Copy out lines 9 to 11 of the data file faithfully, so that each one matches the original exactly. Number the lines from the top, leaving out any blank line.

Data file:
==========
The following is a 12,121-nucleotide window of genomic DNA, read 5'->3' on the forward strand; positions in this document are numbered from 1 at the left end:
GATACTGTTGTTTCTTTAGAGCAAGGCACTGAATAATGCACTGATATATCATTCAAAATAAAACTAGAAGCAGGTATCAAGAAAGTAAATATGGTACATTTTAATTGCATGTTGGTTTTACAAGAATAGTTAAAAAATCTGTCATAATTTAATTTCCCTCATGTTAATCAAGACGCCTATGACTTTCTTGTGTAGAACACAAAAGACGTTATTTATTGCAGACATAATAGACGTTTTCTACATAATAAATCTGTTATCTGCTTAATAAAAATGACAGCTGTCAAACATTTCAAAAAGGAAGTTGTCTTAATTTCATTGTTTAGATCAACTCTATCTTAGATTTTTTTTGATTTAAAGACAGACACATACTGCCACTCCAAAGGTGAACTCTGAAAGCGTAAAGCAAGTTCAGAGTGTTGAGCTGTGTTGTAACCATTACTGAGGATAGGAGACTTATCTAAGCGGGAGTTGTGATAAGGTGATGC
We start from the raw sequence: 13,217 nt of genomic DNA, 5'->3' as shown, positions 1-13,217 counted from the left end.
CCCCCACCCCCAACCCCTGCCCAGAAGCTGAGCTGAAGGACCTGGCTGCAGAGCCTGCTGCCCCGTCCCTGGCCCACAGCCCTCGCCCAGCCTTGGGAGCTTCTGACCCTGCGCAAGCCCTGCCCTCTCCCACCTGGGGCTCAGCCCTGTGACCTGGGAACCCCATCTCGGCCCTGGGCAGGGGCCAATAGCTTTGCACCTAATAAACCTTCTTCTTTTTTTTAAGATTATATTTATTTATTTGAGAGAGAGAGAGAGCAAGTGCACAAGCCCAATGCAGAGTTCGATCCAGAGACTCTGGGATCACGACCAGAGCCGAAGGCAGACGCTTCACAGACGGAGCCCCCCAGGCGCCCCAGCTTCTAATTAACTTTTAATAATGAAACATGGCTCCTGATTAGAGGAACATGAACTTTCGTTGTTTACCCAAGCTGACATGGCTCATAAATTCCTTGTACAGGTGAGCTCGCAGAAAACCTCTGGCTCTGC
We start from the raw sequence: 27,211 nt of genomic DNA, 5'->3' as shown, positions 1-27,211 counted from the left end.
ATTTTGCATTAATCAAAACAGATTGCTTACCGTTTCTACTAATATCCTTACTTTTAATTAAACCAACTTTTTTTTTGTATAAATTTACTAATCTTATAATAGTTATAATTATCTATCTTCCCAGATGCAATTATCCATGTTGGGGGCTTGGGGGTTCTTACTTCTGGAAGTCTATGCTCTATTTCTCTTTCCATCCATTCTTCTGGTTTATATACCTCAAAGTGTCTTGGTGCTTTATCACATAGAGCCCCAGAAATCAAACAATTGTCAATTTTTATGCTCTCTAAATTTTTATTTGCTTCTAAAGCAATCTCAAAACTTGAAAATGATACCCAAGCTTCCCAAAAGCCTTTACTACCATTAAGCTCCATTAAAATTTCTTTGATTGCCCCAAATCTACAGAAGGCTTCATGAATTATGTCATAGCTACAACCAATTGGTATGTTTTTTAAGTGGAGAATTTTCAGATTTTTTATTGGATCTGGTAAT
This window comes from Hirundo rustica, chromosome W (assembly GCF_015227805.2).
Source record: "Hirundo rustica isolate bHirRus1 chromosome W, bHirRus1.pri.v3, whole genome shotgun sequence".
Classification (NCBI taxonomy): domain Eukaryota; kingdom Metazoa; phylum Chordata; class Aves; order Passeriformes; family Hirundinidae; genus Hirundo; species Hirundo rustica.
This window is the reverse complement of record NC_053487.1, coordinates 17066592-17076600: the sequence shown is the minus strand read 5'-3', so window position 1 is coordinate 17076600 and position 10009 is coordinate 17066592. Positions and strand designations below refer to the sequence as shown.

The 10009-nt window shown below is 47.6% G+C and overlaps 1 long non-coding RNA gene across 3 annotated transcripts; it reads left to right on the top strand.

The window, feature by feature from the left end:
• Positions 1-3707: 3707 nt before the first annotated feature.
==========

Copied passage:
Classification (NCBI taxonomy): domain Eukaryota; kingdom Metazoa; phylum Chordata; class Aves; order Passeriformes; family Hirundinidae; genus Hirundo; species Hirundo rustica.
This window is the reverse complement of record NC_053487.1, coordinates 17066592-17076600: the sequence shown is the minus strand read 5'-3', so window position 1 is coordinate 17076600 and position 10009 is coordinate 17066592. Positions and strand designations below refer to the sequence as shown.

The 10009-nt window shown below is 47.6% G+C and overlaps 1 long non-coding RNA gene across 3 annotated transcripts; it reads left to right on the top strand.